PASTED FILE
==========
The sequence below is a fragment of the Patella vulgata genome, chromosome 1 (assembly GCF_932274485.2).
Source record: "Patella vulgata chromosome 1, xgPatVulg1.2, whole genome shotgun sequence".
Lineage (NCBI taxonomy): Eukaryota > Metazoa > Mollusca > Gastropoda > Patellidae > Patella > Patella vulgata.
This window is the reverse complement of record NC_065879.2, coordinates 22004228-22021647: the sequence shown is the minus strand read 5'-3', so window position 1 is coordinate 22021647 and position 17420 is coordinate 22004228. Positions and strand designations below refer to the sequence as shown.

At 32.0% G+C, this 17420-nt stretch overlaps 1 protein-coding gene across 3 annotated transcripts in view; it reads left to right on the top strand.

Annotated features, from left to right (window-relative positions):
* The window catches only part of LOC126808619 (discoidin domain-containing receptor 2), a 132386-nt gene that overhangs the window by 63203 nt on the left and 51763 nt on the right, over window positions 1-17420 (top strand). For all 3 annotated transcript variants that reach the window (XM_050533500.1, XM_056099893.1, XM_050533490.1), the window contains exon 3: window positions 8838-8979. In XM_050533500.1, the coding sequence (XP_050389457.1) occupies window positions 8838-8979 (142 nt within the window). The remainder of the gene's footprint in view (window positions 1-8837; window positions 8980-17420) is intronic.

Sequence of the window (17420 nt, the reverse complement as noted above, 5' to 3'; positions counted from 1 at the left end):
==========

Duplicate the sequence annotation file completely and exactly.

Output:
The sequence below is a fragment of the Patella vulgata genome, chromosome 1 (assembly GCF_932274485.2).
Source record: "Patella vulgata chromosome 1, xgPatVulg1.2, whole genome shotgun sequence".
Lineage (NCBI taxonomy): Eukaryota > Metazoa > Mollusca > Gastropoda > Patellidae > Patella > Patella vulgata.
This window is the reverse complement of record NC_065879.2, coordinates 22004228-22021647: the sequence shown is the minus strand read 5'-3', so window position 1 is coordinate 22021647 and position 17420 is coordinate 22004228. Positions and strand designations below refer to the sequence as shown.

At 32.0% G+C, this 17420-nt stretch overlaps 1 protein-coding gene across 3 annotated transcripts in view; it reads left to right on the top strand.

Annotated features, from left to right (window-relative positions):
* The window catches only part of LOC126808619 (discoidin domain-containing receptor 2), a 132386-nt gene that overhangs the window by 63203 nt on the left and 51763 nt on the right, over window positions 1-17420 (top strand). For all 3 annotated transcript variants that reach the window (XM_050533500.1, XM_056099893.1, XM_050533490.1), the window contains exon 3: window positions 8838-8979. In XM_050533500.1, the coding sequence (XP_050389457.1) occupies window positions 8838-8979 (142 nt within the window). The remainder of the gene's footprint in view (window positions 1-8837; window positions 8980-17420) is intronic.

Sequence of the window (17420 nt, the reverse complement as noted above, 5' to 3'; positions counted from 1 at the left end):